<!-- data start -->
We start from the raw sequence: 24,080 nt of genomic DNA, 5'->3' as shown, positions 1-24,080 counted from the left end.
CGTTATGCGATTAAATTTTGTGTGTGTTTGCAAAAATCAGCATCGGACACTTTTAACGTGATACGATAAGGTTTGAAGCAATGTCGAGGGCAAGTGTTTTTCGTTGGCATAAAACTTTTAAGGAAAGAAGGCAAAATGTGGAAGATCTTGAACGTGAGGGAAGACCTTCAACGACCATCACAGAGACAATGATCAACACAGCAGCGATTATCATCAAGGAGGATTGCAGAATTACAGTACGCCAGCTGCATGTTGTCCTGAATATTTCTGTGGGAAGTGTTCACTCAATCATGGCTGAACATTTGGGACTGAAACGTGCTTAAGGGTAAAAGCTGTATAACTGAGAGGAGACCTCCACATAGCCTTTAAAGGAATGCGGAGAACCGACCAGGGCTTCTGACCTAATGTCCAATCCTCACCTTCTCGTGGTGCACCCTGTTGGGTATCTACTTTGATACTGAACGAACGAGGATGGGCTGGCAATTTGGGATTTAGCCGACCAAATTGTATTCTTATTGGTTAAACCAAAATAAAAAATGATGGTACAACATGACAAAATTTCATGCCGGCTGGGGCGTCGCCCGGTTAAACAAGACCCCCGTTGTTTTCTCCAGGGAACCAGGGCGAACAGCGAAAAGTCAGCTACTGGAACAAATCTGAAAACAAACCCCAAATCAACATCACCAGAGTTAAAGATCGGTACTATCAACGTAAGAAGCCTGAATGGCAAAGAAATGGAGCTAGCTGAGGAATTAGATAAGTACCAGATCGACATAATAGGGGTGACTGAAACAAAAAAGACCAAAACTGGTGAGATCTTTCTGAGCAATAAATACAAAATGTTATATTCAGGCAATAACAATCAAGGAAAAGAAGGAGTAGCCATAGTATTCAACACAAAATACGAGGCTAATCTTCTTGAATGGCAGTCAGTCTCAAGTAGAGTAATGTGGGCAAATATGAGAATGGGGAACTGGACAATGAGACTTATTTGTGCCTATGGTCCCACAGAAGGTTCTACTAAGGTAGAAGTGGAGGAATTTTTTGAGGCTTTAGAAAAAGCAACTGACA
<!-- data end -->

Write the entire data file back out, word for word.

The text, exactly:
We start from the raw sequence: 24,080 nt of genomic DNA, 5'->3' as shown, positions 1-24,080 counted from the left end.
CGTTATGCGATTAAATTTTGTGTGTGTTTGCAAAAATCAGCATCGGACACTTTTAACGTGATACGATAAGGTTTGAAGCAATGTCGAGGGCAAGTGTTTTTCGTTGGCATAAAACTTTTAAGGAAAGAAGGCAAAATGTGGAAGATCTTGAACGTGAGGGAAGACCTTCAACGACCATCACAGAGACAATGATCAACACAGCAGCGATTATCATCAAGGAGGATTGCAGAATTACAGTACGCCAGCTGCATGTTGTCCTGAATATTTCTGTGGGAAGTGTTCACTCAATCATGGCTGAACATTTGGGACTGAAACGTGCTTAAGGGTAAAAGCTGTATAACTGAGAGGAGACCTCCACATAGCCTTTAAAGGAATGCGGAGAACCGACCAGGGCTTCTGACCTAATGTCCAATCCTCACCTTCTCGTGGTGCACCCTGTTGGGTATCTACTTTGATACTGAACGAACGAGGATGGGCTGGCAATTTGGGATTTAGCCGACCAAATTGTATTCTTATTGGTTAAACCAAAATAAAAAATGATGGTACAACATGACAAAATTTCATGCCGGCTGGGGCGTCGCCCGGTTAAACAAGACCCCCGTTGTTTTCTCCAGGGAACCAGGGCGAACAGCGAAAAGTCAGCTACTGGAACAAATCTGAAAACAAACCCCAAATCAACATCACCAGAGTTAAAGATCGGTACTATCAACGTAAGAAGCCTGAATGGCAAAGAAATGGAGCTAGCTGAGGAATTAGATAAGTACCAGATCGACATAATAGGGGTGACTGAAACAAAAAAGACCAAAACTGGTGAGATCTTTCTGAGCAATAAATACAAAATGTTATATTCAGGCAATAACAATCAAGGAAAAGAAGGAGTAGCCATAGTATTCAACACAAAATACGAGGCTAATCTTCTTGAATGGCAGTCAGTCTCAAGTAGAGTAATGTGGGCAAATATGAGAATGGGGAACTGGACAATGAGACTTATTTGTGCCTATGGTCCCACAGAAGGTTCTACTAAGGTAGAAGTGGAGGAATTTTTTGAGGCTTTAGAAAAAGCAACTGACA